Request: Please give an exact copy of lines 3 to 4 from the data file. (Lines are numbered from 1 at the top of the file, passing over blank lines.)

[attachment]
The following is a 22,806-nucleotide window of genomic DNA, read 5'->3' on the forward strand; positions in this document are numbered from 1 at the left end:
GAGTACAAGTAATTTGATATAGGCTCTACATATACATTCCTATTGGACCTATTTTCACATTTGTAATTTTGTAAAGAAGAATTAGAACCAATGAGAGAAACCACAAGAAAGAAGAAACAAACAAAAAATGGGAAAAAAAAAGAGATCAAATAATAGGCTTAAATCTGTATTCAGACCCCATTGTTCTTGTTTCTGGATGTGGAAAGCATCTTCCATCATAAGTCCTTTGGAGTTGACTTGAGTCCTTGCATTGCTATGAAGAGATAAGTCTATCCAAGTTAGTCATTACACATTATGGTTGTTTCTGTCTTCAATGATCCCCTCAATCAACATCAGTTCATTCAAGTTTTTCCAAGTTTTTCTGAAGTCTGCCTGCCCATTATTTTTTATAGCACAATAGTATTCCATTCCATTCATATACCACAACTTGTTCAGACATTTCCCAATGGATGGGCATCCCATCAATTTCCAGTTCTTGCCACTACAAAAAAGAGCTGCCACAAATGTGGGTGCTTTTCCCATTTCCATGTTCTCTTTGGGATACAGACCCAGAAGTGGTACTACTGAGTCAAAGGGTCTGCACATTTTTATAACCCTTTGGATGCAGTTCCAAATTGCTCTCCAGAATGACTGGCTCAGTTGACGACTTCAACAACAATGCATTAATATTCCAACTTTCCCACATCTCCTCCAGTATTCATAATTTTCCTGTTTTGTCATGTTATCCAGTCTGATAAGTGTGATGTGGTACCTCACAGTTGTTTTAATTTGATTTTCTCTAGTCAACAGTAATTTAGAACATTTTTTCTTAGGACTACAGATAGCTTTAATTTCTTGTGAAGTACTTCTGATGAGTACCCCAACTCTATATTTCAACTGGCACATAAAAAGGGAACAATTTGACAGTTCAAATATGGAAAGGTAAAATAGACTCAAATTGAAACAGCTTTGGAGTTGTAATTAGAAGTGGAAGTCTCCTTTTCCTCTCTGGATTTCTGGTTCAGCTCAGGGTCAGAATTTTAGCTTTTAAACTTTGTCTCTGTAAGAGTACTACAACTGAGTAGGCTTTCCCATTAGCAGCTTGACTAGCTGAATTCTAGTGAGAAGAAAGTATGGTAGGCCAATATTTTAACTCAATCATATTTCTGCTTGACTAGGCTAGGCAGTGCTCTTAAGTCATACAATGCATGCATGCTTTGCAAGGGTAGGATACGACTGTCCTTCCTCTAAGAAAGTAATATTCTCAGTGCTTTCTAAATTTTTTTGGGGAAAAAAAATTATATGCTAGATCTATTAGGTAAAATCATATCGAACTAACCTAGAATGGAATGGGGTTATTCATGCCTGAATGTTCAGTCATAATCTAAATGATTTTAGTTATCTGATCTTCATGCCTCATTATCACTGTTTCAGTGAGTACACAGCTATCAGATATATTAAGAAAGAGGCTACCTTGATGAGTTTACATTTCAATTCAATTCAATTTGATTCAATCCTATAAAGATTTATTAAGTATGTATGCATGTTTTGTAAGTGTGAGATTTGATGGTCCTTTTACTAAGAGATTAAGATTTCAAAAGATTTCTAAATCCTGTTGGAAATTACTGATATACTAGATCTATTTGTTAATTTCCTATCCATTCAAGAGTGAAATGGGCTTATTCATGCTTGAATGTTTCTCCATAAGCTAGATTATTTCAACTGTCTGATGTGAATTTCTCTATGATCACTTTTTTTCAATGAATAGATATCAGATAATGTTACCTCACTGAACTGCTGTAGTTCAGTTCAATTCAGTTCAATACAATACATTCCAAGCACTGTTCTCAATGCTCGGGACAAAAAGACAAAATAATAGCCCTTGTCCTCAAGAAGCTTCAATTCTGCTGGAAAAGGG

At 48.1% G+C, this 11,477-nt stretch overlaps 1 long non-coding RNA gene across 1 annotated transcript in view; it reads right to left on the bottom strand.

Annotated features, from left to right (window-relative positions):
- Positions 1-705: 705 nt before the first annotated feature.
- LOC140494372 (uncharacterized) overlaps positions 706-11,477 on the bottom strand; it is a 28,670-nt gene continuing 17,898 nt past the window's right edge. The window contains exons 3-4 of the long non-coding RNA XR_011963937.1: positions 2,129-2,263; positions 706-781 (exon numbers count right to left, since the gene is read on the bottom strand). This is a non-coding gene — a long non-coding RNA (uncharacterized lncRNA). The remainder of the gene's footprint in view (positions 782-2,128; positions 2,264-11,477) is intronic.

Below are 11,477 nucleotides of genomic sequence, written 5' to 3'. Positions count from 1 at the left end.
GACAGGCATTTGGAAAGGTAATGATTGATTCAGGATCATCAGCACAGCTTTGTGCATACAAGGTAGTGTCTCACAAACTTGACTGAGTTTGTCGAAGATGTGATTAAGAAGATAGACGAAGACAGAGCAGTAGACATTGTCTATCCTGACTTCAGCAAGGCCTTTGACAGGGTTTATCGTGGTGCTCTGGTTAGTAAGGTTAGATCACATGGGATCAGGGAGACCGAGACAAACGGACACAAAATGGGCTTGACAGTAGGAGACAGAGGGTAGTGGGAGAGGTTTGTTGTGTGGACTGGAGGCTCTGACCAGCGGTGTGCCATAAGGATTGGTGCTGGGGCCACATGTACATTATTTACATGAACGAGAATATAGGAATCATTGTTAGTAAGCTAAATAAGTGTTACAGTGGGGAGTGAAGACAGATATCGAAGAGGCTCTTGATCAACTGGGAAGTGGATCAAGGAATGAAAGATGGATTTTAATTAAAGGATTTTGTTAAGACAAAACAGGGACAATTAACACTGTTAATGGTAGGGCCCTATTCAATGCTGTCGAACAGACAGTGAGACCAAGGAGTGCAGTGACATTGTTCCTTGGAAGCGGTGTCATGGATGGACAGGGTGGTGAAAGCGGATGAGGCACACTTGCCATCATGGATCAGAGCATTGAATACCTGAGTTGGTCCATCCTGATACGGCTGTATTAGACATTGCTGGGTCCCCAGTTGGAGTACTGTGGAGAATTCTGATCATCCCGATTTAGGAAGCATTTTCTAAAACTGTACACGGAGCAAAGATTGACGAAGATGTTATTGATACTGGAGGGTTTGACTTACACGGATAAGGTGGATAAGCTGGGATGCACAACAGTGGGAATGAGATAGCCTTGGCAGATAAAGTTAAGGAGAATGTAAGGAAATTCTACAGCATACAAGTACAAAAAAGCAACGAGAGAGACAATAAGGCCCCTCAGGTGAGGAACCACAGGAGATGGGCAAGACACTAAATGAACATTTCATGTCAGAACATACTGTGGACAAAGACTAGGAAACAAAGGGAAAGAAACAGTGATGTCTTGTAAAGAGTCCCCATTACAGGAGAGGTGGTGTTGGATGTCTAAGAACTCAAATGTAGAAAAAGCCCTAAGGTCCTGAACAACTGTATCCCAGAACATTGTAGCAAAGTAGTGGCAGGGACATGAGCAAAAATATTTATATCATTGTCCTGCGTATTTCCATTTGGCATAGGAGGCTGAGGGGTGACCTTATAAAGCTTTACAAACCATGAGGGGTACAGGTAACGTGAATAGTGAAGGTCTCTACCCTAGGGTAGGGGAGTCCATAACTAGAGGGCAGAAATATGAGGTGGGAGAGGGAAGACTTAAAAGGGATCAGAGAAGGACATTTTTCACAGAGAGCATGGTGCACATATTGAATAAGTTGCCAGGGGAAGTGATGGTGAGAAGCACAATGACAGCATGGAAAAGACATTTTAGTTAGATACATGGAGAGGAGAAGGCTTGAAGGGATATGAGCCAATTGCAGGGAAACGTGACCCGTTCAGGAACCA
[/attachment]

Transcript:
At 48.1% G+C, this 11,477-nt stretch overlaps 1 long non-coding RNA gene across 1 annotated transcript in view; it reads right to left on the bottom strand.

Annotated features, from left to right (window-relative positions):